Report on Etna (Italy) — 11 December-17 December 2002
Smithsonian / US Geological Survey Weekly Volcanic Activity Report,
11 December-17 December 2002
Managing Editor: Gari Mayberry
Please cite this report as:
Global Volcanism Program, 2002. Report on Etna (Italy). In: Mayberry, G (ed.), Weekly Volcanic Activity Report, 11 December-17 December 2002. Smithsonian Institution and US Geological Survey.
37.748°N, 14.999°E; summit elev. 3320 m
All times are local (unless otherwise noted)
According to an INGV-CT report, the eruption that began at Etna on 27 October continued through 13 December. On 8 December there was a sudden change in eruptive style. Strong Strombolian explosions from the 2,800-m vent replaced previous fire fountaining, signaling the end of ash emissions for about 24 hours. On 9 December fire fountaining resumed at this vent, but on the10th activity changed to Strombolian explosions. This alternating activity culminated on 10 December with the opening of two vents on the SSE base of the cone and the emission of two lava flows. These flows spread SW towards Monte Nero, and S towards the cinder cone that formed at 2,550-m elevation during the 2001 eruption (also called Laghetto cone).
The S flow expanded on the 11th and 12th, and as of the 13th it had reached 300 m from the road leading to the Rifugio Sapienza tourist area, about 3.3 km from the vent. Civil Protection authorities, for the second time during this eruption, built an earth dam to divert the lava away from Rifugio Sapienza structures. SO2 emission rates significantly decreased on 1 December, dropping from previous estimates of ~20,000 to ~7,000 tons/day.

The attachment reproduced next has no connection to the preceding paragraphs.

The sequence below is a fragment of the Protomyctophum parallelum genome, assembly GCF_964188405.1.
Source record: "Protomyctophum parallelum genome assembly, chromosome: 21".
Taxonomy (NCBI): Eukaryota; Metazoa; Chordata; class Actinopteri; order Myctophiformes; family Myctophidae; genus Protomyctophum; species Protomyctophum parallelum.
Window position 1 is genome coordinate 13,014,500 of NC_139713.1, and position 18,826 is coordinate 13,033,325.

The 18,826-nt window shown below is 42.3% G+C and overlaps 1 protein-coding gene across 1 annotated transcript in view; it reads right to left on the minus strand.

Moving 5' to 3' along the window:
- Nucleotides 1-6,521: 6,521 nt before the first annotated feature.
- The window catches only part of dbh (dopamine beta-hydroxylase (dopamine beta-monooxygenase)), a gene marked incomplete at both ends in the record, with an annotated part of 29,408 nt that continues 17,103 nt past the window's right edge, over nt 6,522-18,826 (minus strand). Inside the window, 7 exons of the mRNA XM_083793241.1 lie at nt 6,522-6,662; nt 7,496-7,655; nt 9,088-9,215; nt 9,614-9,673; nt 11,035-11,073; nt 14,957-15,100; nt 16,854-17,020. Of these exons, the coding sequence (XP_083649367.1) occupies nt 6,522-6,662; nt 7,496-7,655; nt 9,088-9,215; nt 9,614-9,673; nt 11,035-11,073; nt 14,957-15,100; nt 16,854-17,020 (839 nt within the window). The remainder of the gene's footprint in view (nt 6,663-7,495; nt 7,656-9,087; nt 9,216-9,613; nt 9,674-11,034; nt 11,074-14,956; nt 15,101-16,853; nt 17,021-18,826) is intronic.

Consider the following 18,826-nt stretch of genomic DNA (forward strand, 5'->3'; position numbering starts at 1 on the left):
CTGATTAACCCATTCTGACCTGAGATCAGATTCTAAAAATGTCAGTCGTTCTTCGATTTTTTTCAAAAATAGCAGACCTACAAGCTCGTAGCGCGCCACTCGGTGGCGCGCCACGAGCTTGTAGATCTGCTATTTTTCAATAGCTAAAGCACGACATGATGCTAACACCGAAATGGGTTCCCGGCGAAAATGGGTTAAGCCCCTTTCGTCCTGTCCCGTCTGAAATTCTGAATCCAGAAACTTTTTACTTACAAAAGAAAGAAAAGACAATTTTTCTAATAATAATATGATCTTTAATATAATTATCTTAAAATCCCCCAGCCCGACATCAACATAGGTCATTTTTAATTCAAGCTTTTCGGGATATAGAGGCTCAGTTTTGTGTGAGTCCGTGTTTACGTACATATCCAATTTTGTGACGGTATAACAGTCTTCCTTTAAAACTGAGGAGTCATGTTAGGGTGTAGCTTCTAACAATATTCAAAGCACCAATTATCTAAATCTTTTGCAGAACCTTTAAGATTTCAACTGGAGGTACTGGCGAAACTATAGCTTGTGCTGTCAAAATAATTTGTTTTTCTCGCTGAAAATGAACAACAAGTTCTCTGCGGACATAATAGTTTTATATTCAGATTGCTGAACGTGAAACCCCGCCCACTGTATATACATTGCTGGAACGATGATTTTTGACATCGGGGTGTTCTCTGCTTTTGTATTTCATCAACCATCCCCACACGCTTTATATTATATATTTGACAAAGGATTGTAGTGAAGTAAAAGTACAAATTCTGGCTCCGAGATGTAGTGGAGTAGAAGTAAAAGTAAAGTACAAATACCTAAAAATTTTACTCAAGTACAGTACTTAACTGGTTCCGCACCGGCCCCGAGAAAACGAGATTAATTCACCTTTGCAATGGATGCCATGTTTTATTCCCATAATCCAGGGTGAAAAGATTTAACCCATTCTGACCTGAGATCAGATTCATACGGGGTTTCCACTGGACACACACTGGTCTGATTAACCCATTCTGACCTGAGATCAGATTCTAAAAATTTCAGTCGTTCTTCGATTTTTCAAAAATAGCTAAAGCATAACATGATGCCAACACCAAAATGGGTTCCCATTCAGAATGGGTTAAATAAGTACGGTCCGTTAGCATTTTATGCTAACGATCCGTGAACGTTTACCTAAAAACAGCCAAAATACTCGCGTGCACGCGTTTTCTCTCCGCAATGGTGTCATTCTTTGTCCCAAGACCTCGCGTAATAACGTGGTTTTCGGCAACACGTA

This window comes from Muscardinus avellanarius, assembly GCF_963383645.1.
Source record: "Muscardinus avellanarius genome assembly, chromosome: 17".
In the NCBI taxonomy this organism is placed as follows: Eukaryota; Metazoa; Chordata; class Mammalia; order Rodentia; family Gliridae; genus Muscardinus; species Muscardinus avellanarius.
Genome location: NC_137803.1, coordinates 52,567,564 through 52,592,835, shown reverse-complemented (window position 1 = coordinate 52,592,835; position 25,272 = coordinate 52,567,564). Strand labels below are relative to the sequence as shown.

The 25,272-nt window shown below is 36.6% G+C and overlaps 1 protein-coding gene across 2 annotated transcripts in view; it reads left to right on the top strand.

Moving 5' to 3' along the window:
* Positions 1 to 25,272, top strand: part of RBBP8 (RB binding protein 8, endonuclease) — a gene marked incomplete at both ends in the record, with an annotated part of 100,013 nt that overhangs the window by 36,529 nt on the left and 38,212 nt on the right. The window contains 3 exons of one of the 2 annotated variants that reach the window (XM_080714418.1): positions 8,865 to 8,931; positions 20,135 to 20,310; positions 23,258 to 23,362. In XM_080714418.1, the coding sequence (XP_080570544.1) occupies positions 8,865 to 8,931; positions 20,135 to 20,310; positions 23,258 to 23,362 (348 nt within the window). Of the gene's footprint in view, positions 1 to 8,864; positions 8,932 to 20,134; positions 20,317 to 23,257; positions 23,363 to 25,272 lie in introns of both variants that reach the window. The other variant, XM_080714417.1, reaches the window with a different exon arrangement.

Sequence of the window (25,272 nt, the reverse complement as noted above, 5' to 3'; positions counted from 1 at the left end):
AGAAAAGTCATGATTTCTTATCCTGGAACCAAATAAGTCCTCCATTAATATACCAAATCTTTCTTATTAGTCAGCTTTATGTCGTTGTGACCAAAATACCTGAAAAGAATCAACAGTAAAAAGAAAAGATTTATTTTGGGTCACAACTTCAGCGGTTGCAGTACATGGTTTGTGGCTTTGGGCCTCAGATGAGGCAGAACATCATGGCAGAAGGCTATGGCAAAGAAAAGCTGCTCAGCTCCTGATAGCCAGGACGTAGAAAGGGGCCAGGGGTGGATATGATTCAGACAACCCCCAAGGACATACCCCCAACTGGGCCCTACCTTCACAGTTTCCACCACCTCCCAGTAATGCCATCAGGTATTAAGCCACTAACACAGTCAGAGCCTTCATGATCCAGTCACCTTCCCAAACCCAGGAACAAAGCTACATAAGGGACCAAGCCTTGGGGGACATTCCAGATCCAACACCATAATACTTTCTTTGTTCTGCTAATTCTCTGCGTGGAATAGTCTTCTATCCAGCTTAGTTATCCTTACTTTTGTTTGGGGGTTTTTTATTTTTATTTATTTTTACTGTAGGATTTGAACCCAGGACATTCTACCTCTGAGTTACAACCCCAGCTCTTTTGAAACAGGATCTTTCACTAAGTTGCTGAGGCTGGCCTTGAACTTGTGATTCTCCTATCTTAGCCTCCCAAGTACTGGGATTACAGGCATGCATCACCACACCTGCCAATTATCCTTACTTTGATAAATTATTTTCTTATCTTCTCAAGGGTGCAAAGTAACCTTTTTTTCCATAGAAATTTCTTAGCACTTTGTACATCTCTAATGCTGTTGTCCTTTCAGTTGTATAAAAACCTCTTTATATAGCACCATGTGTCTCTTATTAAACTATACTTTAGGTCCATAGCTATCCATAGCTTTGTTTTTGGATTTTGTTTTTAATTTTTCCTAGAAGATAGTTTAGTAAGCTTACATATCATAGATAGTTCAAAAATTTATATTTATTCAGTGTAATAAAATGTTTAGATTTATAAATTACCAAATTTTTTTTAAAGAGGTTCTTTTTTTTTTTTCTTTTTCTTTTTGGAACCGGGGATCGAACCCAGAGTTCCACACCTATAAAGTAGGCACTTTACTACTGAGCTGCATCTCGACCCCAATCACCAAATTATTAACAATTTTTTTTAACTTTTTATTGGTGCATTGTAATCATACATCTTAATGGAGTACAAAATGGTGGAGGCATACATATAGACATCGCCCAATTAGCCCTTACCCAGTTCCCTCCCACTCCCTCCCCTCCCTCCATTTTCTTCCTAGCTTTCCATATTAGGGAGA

According to a Reuters news article, a lava flow that reached the Rifugio Sapienza tourist area on the evening of 16 December caused an explosion that destroyed a building and injured 32 people. The article stated that the exact cause of the explosion was unknown.
Geological Summary. Mount Etna, towering above Catania, Sicily's second largest city, has one of the world's longest documented records of historical volcanism, dating back to 1500 BCE. Historical lava flows of basaltic composition cover much of the surface of this massive volcano, whose edifice is the highest and most voluminous in Italy. The Mongibello stratovolcano, truncated by several small calderas, was constructed during the late Pleistocene and Holocene over an older shield volcano. The most prominent morphological feature of Etna is the Valle del Bove, a 5 x 10 km horseshoe-shaped caldera open to the east. Two styles of eruptive activity typically occur, sometimes simultaneously. Persistent explosive eruptions, sometimes with minor lava emissions, take place from one or more summit craters. Flank vents, typically with higher effusion rates, are less frequently active and originate from fissures that open progressively downward from near the summit (usually accompanied by Strombolian eruptions at the upper end). Cinder cones are commonly constructed over the vents of lower-flank lava flows. Lava flows extend to the foot of the volcano on all sides and have reached the sea over a broad area on the SE flank.